This can be one of the most difficult tasks to undertake for a potential expat. There are often, in all things Dominican Republic, two prices. Local pricing which is reasonable for the most part and GRINGO pricing which is inflated. There are many honest people in the country that treat the gringo as a person and not a bank. There are also the opportunists and this is evident in rentals too.
When searching there are various sources. Internet, word of mouth and signs advertizing the rental on the property itself. Where the sign is positioned is the rental.
It is common here to pay two or three deposits and legal fees upfront for your rental property. Be prepared with adequate funds. Some require a fiador, a guarantor. The fiador has to be Dominican with a good credit rating or they will be rejected. Offering several months rent in advance is a way around not having a fiador. If at all possible, have a Dominican call to make the inquiries for you and pre-view the house for you. They do not need to say that they are looking for a home for their gringo friend. That is best left out of the conversation. Once the price is quoted to them, join them in the viewing. Most are open to negotiation as well, you don’t get if you don’t ask. Understand the lease agreement before you sign it. Check and note all meter readings before you move in. Go with your gut, if you have a bad feeling, look elsewhere.
Unlike Canada, I can’t speak for other countries, when renting in DR, unless furnished or partly furnished, you are expected to provide your own appliances. This can be a costly initial expense depending on your personal standards. If you opt for unfurnished, keep in mind Gringo pricing when you are shopping, and if the salesperson tells you that the wood that the furniture is built with is mahogany (caoba), find an unfinished piece and if you can dig your nail in it’s pine stained to resemble mahogany. Mahogany is a hard wood and will be difficult to score. There are many department stores, IKEA, and mom & pop shops to investigate to furnish your knew home. Low end or high end, all is available here.
Other points to evaluate when renting are your requirements.
What is your preferred form of transportation? If you have no car, how close are you to public transportation (guaguas or metro)?
Proximity if you have children. There is a large difference between private and public schools.
How secure is the dwelling? Are there bars on all the windows? Are there steel plates welded over the locks? Is there outdoor lighting? Do the locks work? ALWAYS change the main locks, you don’t know why has keyes.
How close will you be to supermakets?
How close is the closest colmado? Close enough to walk to, but not close enough to hear their music all night long. Look at the radius around the rental to ensure there isn’t one behind you.
What are the estimated running costs? Electricity is affected by supply and demand. Demand always exceeds supply. Electricity companies in DR are privately owned. This makes some areas more expensive than others. Zones in DR receive hours of electricity based on payment history. If there is a high percentage of compliance then you get more hours of electricity. Before you rent, ask the people in the neighbourhood what the electricity situation is. Your other option is to purchase an inverter and batteries as a back-up power source.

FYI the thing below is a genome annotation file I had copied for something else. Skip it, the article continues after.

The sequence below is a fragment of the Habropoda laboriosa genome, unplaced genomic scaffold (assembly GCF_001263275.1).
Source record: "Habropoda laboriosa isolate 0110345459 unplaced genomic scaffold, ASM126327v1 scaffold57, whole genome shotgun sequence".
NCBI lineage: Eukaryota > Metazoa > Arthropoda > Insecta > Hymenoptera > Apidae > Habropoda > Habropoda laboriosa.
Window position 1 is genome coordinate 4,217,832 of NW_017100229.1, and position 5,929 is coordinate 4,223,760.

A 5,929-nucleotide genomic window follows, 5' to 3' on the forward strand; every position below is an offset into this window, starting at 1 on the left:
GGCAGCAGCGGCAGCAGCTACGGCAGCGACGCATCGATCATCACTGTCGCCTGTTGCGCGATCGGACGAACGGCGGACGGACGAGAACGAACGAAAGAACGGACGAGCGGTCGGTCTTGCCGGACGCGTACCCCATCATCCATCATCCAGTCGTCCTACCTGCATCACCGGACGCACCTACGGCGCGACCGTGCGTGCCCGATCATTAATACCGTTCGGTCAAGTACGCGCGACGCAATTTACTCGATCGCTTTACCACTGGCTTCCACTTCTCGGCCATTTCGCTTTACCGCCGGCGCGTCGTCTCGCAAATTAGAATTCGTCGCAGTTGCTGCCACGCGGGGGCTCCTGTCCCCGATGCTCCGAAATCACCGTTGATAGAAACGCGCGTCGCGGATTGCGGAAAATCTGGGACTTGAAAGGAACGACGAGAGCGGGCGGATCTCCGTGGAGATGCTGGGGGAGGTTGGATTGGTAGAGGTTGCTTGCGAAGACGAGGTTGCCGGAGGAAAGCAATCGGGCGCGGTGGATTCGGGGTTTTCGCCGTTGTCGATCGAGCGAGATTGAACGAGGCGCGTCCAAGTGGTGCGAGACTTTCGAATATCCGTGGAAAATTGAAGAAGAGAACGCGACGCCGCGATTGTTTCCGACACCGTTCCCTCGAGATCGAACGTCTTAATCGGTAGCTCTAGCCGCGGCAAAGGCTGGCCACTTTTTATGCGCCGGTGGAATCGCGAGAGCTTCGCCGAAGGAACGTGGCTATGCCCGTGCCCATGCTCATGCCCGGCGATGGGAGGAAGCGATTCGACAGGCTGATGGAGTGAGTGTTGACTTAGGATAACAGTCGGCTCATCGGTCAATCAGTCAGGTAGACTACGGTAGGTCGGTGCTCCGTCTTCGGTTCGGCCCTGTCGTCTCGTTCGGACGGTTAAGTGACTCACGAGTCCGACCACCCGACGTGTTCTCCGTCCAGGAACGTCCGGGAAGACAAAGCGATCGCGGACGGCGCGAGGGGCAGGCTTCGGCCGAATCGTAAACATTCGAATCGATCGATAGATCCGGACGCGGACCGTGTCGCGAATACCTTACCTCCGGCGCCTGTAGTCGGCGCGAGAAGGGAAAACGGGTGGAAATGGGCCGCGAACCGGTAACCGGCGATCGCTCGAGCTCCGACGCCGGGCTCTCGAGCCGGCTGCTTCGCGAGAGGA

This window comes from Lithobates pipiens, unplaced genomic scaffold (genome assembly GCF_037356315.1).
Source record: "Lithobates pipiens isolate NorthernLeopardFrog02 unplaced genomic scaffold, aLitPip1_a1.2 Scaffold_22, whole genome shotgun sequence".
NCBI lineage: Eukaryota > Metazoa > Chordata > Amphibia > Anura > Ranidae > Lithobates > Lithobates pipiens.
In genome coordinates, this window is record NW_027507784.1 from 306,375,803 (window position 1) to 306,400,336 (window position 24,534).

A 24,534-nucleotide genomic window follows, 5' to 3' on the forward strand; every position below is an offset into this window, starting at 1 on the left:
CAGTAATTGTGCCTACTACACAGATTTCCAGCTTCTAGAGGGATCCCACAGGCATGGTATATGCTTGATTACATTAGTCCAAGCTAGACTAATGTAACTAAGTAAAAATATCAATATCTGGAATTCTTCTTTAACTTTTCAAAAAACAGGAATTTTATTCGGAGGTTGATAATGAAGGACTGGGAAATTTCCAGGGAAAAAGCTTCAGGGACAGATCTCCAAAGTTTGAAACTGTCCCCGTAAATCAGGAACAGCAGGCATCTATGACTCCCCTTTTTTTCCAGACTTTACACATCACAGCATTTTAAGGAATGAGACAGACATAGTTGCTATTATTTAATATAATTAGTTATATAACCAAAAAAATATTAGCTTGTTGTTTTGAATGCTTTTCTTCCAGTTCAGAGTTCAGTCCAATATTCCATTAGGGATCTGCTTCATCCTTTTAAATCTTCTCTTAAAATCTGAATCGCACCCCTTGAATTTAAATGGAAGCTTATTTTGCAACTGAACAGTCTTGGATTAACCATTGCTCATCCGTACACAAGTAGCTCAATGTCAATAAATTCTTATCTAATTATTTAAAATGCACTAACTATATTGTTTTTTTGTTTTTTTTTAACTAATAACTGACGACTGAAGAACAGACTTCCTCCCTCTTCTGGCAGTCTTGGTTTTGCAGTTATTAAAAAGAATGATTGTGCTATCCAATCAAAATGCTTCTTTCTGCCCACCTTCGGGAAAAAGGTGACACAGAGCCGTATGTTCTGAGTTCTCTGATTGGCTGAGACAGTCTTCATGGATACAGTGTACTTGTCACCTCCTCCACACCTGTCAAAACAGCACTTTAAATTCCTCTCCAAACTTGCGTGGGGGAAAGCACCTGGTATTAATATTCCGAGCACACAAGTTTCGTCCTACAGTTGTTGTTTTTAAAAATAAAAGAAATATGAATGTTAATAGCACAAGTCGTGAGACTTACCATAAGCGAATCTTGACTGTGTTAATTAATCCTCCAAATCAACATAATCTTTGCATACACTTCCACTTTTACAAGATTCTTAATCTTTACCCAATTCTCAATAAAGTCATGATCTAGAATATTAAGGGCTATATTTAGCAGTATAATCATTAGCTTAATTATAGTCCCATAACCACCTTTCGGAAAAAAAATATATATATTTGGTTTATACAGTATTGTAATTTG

Are there holding tanks (tinaco), and how large? Is there a cistern and how large? Does the pump work? How often a week does the water run or not run? You need to know the schedule.
Canadians like hot water for bathing :). If there is no hot water source there are several options available to you if you care to equip your bathroom. You can buy an inline propane powered water heater for about $400.00. This one works very well, provides instant hot water, an endless supply (as long as you have water) and is easy to install and uninstall. If you move, you can take it with you. Labour here is inexpensive and a professional installation may be required for warranty purposes. This is my favourite option
Electricity must be turned on in order to determine if all electrical is in working order. That includes any water pump or electric water heater, pools etc. Test the water to ensure you have water to all devices; sinks, toilets, showers, and laundry facilities. Check drainage, and check for leaks. Look at the ceilings to note if there is water damage, the roof may very well need sealing. In rainy periods you may experience leakage or filtration if there is no sealant. This also leads to mold. Pay attention to any black spots and foul smells. Insects are problematic. If the house appears to have been vacant, check for signs of cockroaches. A good place to look for these is in the toilet tank. If the tank is dry, they love to hide in there. You can also request a fumigation before moving in. Note any discrepancies. ANYTHING that needs repairs needs to be taken care of before signing the lease and giving deposits. If not, they might never be done unless you pay for it after.
Renting, it’s an adventure!
Listen to the palms…
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